Baltimore Press

“Citizen Legislators” Work For State Insurance Fund

Third in a series.

One year after the expulsion of State Senator Larry Young and the forced resignation of Delegate Gerald Curran, little has changed in the Maryland General Assembly. Although the legislature has passed new ethics legislation based on the recommendations of a blue rib­bon panel, the lines between private interests and public officials are so blurred as to be nonexistent.

Over a period of three weeks, The Baltimore Press has examined financial disclo­sure filings of legislative lead­ers and Baltimore area Senators and Delegates. The filings reveal overwhelming conflicts of interest that are accepted as part of doing busi­ness in Annapolis. This series will describe some of those conflicts of interest, and it will conclude with a listing of each Baltimore area legislator’s publicly disclosed conflicts of interest.

‘ State Legislators are quick to label Maryland’s General Assembly as a body of “citizen legislators.” According to Annapolis tradition, Senators and Delegates are part-time politicians, who come from the people and return to the gener­al populace after the conclu­sion of the annual 90-day ses­sion.

More and more legislators, however, are year-round employees of State agencies, drawing a second state pay­check after the legislative ses­sion is over. Senator Edward

Kasemeyer and Delegate Nathaniel Oaks illustrate this pattern. Both are employed by the Injured Workers Insurance Fund, a quasi-independent State agency that serves as a worker’s compensation insurer for businesses that cannot obtain insurance on the private market.

Kasemeyer, elected first in 1987 and again in 1995, is Deputy Majority Leader of the Senate. In the 1995 edition of the Maryland manual, he said that he was “employed in real estate and mortgage banking.” In 1996, however, he took a job with IWIF as “Specialist.” On his financial disclosure forms, he has listed himself as a mem­ber of the “executive staff” of the agency.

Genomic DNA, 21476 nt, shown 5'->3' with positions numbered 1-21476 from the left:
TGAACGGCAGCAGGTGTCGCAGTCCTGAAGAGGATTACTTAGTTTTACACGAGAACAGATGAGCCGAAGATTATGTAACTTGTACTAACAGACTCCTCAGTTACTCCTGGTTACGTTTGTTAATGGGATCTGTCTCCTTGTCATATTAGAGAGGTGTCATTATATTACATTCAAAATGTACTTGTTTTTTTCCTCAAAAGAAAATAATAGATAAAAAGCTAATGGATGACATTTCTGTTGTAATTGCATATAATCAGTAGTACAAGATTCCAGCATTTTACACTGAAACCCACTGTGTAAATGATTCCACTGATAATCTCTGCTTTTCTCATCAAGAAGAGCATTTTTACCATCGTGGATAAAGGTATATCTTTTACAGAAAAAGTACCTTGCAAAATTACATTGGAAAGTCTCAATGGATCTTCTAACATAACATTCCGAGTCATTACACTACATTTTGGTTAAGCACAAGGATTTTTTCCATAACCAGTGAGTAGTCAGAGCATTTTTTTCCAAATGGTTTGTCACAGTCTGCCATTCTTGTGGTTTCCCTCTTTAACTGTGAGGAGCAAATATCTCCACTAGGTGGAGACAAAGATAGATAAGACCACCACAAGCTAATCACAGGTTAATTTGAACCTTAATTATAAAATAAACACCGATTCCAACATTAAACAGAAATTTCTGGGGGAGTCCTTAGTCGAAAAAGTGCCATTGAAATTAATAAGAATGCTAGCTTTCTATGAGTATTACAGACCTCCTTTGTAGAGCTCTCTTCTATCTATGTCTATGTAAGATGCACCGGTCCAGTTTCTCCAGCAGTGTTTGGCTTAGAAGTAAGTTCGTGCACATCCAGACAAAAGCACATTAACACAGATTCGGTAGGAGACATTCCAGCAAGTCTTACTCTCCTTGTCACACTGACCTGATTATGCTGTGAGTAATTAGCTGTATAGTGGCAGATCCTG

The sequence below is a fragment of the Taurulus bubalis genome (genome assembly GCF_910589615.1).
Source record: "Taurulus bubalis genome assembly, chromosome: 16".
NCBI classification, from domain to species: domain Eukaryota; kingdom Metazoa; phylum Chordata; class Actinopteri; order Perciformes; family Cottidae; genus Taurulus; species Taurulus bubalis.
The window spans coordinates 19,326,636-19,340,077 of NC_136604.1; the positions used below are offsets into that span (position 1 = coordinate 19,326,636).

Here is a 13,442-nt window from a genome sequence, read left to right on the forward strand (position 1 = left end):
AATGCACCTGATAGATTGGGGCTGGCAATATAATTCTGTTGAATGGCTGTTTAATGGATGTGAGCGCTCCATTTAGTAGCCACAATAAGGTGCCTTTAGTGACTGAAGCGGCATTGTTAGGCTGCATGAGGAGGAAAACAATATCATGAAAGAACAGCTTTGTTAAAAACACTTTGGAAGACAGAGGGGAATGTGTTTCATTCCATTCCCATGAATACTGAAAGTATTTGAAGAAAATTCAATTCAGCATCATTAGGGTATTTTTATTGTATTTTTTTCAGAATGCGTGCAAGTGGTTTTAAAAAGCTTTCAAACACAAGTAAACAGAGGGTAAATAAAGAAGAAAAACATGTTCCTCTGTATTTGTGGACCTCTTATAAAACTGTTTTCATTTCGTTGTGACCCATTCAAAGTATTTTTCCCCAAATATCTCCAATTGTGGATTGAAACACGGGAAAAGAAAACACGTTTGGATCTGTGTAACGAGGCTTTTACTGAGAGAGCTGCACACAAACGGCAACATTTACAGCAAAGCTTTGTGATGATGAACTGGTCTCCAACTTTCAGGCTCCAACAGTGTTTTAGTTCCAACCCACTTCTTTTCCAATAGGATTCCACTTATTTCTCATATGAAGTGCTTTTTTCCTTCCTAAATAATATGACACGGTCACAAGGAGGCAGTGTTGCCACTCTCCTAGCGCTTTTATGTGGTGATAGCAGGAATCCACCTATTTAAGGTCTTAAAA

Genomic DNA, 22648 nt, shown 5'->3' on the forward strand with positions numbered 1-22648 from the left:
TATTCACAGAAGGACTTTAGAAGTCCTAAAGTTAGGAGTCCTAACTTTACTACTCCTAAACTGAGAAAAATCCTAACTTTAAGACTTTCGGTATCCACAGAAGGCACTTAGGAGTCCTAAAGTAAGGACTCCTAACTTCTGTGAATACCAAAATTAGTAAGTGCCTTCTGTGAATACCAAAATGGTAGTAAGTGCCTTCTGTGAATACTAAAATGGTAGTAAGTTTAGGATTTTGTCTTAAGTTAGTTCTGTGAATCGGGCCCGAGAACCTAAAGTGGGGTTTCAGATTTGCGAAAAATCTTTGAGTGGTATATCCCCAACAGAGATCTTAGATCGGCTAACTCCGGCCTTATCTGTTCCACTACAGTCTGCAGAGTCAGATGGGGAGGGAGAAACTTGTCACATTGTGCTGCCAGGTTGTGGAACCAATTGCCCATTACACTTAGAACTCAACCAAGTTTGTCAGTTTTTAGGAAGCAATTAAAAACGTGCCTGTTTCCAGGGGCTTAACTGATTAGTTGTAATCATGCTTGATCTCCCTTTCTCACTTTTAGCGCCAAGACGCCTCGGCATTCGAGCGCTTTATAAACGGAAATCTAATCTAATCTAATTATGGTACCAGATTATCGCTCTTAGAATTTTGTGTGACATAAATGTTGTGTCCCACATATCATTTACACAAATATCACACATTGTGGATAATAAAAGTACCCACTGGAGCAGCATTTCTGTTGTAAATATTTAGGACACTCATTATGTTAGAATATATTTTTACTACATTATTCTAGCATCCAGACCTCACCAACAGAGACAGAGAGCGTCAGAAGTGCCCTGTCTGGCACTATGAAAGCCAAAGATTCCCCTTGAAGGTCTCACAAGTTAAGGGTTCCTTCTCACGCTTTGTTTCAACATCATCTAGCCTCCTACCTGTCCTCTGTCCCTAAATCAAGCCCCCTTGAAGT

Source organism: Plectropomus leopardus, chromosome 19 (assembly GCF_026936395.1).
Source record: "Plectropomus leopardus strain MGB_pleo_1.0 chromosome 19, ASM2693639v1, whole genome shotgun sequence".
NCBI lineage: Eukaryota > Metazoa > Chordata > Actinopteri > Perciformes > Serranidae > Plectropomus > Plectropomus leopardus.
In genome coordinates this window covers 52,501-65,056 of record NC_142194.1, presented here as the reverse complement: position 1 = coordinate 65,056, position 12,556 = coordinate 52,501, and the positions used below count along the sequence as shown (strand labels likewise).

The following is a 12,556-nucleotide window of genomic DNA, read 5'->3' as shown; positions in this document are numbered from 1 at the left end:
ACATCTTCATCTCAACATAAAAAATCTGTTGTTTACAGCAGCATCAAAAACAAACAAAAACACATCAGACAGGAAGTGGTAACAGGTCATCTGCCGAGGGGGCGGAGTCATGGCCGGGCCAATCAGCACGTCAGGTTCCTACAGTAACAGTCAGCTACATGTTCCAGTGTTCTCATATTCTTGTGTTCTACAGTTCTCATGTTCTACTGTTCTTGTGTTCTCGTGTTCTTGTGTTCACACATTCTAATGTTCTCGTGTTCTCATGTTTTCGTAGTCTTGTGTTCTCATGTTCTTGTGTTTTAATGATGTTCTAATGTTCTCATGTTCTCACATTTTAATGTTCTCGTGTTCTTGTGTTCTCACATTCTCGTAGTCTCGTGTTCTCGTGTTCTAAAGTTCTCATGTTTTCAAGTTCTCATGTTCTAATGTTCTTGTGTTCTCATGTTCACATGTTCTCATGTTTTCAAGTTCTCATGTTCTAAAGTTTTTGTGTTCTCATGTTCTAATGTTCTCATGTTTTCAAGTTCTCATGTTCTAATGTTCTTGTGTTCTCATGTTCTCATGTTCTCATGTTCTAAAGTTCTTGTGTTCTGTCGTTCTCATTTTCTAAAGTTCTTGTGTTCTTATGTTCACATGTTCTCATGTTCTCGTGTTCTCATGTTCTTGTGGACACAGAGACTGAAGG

Oaks, Who served two terms in the House of Delegates in the 1980s and was returned to office

in 1995, was hired by IWIF in 1984, one year after his initial elec­tion. He, too is a “specialist,” accord­ing to IWIF spokesperson Diana Wiggins. Oaks listed himself as “Assistant to the President” of IWIF in his 1996 financial disclosure forms. Both Kasemeyer and Oaks began their legislative careers in 1983 on the House Economic Matters Committee. As members of that committee they had direct oversight of the insurance industry.

Neither Kasemeyer nor Oaks would respond to telephone inquiries by The Baltimore Press. Likewise, IWIF personnel were neither enthusi­astic nor forthcoming when questioned about the legislators on their payroll.

Kasemeyer represents one of the more interesting studies in the art of balancing conflicting interests. Aside from his employment with a State agency, the Senator is married to Pamela Metz Kasemeyer, a lobbyist with a prominent law firm that repre­sents insurance agents and insurance premium finance companies. The Kasemeyer marriage, which took place after his election to office and after Mrs. Kasemeyer had established

herself as a member of her lobfr firm, raised an interesting quest! for the State Ethics Commission Under State law, gifts from lobb to legislators are restricted.

Kasemeyer and his bride-to-be h receive special permission to exchange wedding rings and oth gifts.

The Kasemeyers’ marriage cn an unusual situation for Ms. Kasemeyer’s firm, bordering on absurd. According to her partner Joseph A. “Jay” Schwartz, communications are necessarily strained between the otherwise collegial members of Annapolis’ inner circle, can’t talk to him,” Schwartz said. “We can talk to him only about f sonal matters,” Schwartz added he recently passed Sen. Kasemej the hallway of the Senate Office Building. When Kasemeyer asked to speak with him, Schwartz begge< because he was in the process of cussing a legislative matter with another Senator. “I congratulated him on his baby,” Schwartz said [Mrs. Kasemeyer is expecting.] “He’s a real good guy.”

Leave a Comment